Acclimating to Cold Water Swimming

Being born and raised in Miami, I don’t do too well with the cold. Don’t get me wrong- I absolutely love the “Florida winters” and being able to wear sweaters, sweatpants, and the occasional skully. I just need to bundle up a bit...which for me means that in sub-60 degree weather, my go-to outfit consists of a long sleeve thermal for the base, a long sleeve shirt for keeping my thermal warm, and a sweater/jacket for final protection against the FloLow (Florida-Low) temps. 

Now, cold WATER?! No thanks! When I visited the Philippines a few years back, I stayed at a place where they only had cold water in the showers. I remember standing beside the running water for a good 10 minutes, half scared of jumping in and half hoping it would magically turn warm. That was me a few years ago. However, thanks to completing a few triathlons with sub-78 degree swims, I’ve gotten used to cold-ish water, just a bit. But not sub-60 degree cold water. BURRR!

This June, I'll be racing in the Escape from Alcatraz triathlon in San Francisco Bay, where I'll jump off a boat next to Alcatraz Island with 1,999 other triathletes and embark on a 1.5-mile swim to land. At that time of the year, the average bay temperature is around 55 degrees. I've been to SF a few times during summers (shout out to my fam in the Bay Area!), and always remember it being cold and windy, especially by the bay.

Not to undermine the bike and run portions of the race, which are difficult themselves and take place through the notoriously hilly streets of San Francisco, but if I can complete the swim, the hardest part (mentally for me, at least) will be done. 

Cold water swim training: day 1

It doesn't stay cold for too long in Florida, so I have to take advantage of the weather while it lasts. Although not San Francisco Bay temps, the 64-60 degree water was a start. I put on my sleeveless 3/4th length wetsuit and decided to take the plunge. And yes, there were people in the gym behind the camera looking at me like I was crazy. 

Getting used to cold water for your swim

Here are a few tips that I briefly mention in the video above. These help me when I go into cold water, and hopefully they can help you too.

Ease into the water

Some people prefer jumping into the water and starting to swim (this is what I'll have to do in the race). While this does work, for those who have a bit more trepidation towards cold water (like me), it's a good idea to walk into the water slowly so that your body doesn't get too shocked all at one time. More importantly...

Prepare your mind

Your mentality is one of the biggest factors of braving cold water. Be prepared for the shock, and once it hits, know and believe that your body will get used to the water. Don't forget to...

Control your breathing

Stay calm and don't panic! Yes, the cold water shock will hit you and you may start breathing heavily/frequently...but this is when you keep yourself in check and control your breathing. Deep and controlled breaths help immensely. That and...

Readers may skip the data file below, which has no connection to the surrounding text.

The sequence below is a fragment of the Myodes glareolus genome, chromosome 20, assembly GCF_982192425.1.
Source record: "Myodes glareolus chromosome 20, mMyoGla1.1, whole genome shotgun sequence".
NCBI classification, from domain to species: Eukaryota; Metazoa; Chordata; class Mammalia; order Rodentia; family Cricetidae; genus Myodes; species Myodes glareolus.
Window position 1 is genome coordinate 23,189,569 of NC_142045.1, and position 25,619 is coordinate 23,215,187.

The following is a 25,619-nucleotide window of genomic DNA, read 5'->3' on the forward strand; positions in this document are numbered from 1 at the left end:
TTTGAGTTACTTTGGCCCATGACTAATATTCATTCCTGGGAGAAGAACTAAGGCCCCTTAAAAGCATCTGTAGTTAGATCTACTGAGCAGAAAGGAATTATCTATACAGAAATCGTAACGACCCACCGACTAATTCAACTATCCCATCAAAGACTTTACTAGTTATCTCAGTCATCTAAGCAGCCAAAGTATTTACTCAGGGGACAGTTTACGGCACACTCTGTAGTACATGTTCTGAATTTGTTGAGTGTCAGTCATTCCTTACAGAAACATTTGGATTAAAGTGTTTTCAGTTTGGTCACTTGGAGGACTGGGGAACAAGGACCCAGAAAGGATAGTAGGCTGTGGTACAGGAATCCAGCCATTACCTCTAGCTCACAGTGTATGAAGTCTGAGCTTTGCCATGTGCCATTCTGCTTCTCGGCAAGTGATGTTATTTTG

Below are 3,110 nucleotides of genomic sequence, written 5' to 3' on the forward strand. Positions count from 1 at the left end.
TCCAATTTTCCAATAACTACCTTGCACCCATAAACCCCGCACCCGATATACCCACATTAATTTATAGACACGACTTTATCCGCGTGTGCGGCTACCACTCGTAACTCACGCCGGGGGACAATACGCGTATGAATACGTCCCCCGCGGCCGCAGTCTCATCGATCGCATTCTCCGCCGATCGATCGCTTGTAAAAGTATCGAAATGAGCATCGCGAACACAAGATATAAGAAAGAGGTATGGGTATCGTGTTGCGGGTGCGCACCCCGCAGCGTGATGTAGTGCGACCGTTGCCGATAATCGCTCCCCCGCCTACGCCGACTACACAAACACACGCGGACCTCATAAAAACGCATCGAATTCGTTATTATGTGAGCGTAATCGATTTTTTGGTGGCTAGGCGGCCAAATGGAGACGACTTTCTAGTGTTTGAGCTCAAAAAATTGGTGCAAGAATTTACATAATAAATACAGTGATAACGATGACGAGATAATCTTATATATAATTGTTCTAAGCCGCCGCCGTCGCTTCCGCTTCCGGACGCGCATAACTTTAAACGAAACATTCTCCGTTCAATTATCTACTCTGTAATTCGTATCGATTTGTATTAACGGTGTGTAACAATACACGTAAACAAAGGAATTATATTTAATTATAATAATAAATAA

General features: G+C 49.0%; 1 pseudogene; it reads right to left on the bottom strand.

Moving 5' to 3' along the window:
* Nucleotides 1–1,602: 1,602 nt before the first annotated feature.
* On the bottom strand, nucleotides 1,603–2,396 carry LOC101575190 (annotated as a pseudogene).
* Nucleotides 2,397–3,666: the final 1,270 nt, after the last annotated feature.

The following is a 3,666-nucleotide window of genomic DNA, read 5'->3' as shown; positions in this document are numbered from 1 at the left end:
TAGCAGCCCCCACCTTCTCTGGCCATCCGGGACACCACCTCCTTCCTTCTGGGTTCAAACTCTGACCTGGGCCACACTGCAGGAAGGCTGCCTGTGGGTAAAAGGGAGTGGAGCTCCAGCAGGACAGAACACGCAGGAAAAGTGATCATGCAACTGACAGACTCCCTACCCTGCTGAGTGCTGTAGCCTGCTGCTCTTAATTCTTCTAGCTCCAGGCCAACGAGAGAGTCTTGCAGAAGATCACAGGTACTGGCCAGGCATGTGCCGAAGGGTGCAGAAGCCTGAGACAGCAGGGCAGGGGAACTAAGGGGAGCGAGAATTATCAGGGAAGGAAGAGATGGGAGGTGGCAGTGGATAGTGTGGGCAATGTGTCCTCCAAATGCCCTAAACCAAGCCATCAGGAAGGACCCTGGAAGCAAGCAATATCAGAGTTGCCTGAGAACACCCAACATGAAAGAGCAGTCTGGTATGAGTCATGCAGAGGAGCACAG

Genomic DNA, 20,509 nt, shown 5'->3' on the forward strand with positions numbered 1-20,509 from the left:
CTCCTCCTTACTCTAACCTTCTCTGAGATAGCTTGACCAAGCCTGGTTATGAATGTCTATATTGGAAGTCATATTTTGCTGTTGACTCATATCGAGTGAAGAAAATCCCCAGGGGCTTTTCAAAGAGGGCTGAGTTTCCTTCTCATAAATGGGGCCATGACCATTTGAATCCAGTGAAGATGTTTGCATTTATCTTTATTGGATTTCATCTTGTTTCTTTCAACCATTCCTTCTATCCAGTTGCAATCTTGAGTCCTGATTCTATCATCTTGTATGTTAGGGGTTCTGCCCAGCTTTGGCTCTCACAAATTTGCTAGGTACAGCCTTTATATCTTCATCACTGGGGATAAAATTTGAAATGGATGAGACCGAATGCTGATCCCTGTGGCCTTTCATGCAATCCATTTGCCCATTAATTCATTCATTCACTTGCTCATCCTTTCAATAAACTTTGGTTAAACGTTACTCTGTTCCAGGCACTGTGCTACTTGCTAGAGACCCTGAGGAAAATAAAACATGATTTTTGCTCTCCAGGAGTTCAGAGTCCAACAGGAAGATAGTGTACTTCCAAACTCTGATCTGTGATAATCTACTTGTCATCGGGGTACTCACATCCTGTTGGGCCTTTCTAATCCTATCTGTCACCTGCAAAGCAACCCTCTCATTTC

Blowing bubbles

To get used to the temperature of the water, this works for me in every triathlon I've done. Once you're in, put your head in the water, face down, and blow bubbles. Then take your face out of the water and inhale. Repeat this a few times at controlled intervals and you'll be acclimated to the water in no time. It also helps to...

Wear a wetsuit

Wetsuits are awesome! They really help with keeping you warm. When water seeps between the wetsuit and your skin, your body warms this water which then creates warmth for you in return. It's like a seat warmer in a car, but au natural...and all over your body.

Areas to work on

Aside from my overall swimming endurance and technique, here are some important areas that I'll need to work on in the coming months:

  • Swim sighting: My swim sighting (the integration of looking up to see where the heck you're going with your actual swim strokes) can always use improvement. It's gonna have to be on-point with the strong currents of the bay. Many people get swept towards the Golden Gate bridge and end up swimming more than needed.
  • Dizziness coming out of cold water: This happened to me in the video above and I also remember experiencing it after I swam in the cold water in Emerald Bay, Lake Tahoe last summer (see banner image above)- when I got out of the cold water, I felt a bit dizzy. I've heard this is because of cold water getting in the ears and messing up your orientation...but that earplugs solve this issue. I need earplugs. BRB, Amazon is calling my name...
  • Getting more exposure to cold water: With the cool weather dwindling here in Florida, it's gonna be key for me to get as much exposure to cold water here while I can, and arrive early in SF before the race to get in some practice in the bay.

I've neither swam 1.5-miles before nor swam in that cold of water with strong currents pushing you towards the Golden Gate; however, I'm gonna do all that I can to be ready for it both physically and mentally, come this June.


Banner Image Credit: Tony Rojas, Jr. (My Dad!)

Banner Image Story: My family visited Lake Tahoe last summer for my cousin's wedding (Congrats, Cheryl and Trey!) and swimming in the lake was at the top of my to-do list. That's my brother and I after we jumped in the water at Emerald Bay. Water temperatures were in the 50s!

Any thoughts on this post? How do you deal with cold water? Any tips for me? Let me know in the comments below!